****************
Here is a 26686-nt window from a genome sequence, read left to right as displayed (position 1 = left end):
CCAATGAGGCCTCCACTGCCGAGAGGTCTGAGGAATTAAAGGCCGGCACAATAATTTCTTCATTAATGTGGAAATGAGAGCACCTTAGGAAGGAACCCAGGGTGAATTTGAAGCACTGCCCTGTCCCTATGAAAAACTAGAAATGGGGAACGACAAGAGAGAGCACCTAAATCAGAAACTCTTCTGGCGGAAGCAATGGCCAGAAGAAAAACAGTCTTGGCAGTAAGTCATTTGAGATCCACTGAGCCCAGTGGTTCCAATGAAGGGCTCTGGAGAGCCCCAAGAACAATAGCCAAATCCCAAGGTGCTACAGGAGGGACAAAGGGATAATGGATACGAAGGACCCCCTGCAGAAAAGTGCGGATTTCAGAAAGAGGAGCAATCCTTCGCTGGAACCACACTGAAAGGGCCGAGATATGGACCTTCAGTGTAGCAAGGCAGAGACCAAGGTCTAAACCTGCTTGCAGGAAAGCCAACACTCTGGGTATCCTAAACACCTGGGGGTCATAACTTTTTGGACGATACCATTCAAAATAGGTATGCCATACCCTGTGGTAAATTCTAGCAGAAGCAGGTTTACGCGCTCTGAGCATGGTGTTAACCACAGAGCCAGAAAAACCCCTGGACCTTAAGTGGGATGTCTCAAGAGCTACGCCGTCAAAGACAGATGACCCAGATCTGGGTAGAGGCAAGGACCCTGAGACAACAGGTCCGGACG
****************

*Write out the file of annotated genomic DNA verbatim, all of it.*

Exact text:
Here is a 26686-nt window from a genome sequence, read left to right as displayed (position 1 = left end):
CCAATGAGGCCTCCACTGCCGAGAGGTCTGAGGAATTAAAGGCCGGCACAATAATTTCTTCATTAATGTGGAAATGAGAGCACCTTAGGAAGGAACCCAGGGTGAATTTGAAGCACTGCCCTGTCCCTATGAAAAACTAGAAATGGGGAACGACAAGAGAGAGCACCTAAATCAGAAACTCTTCTGGCGGAAGCAATGGCCAGAAGAAAAACAGTCTTGGCAGTAAGTCATTTGAGATCCACTGAGCCCAGTGGTTCCAATGAAGGGCTCTGGAGAGCCCCAAGAACAATAGCCAAATCCCAAGGTGCTACAGGAGGGACAAAGGGATAATGGATACGAAGGACCCCCTGCAGAAAAGTGCGGATTTCAGAAAGAGGAGCAATCCTTCGCTGGAACCACACTGAAAGGGCCGAGATATGGACCTTCAGTGTAGCAAGGCAGAGACCAAGGTCTAAACCTGCTTGCAGGAAAGCCAACACTCTGGGTATCCTAAACACCTGGGGGTCATAACTTTTTGGACGATACCATTCAAAATAGGTATGCCATACCCTGTGGTAAATTCTAGCAGAAGCAGGTTTACGCGCTCTGAGCATGGTGTTAACCACAGAGCCAGAAAAACCCCTGGACCTTAAGTGGGATGTCTCAAGAGCTACGCCGTCAAAGACAGATGACCCAGATCTGGGTAGAGGCAAGGACCCTGAGACAACAGGTCCGGACG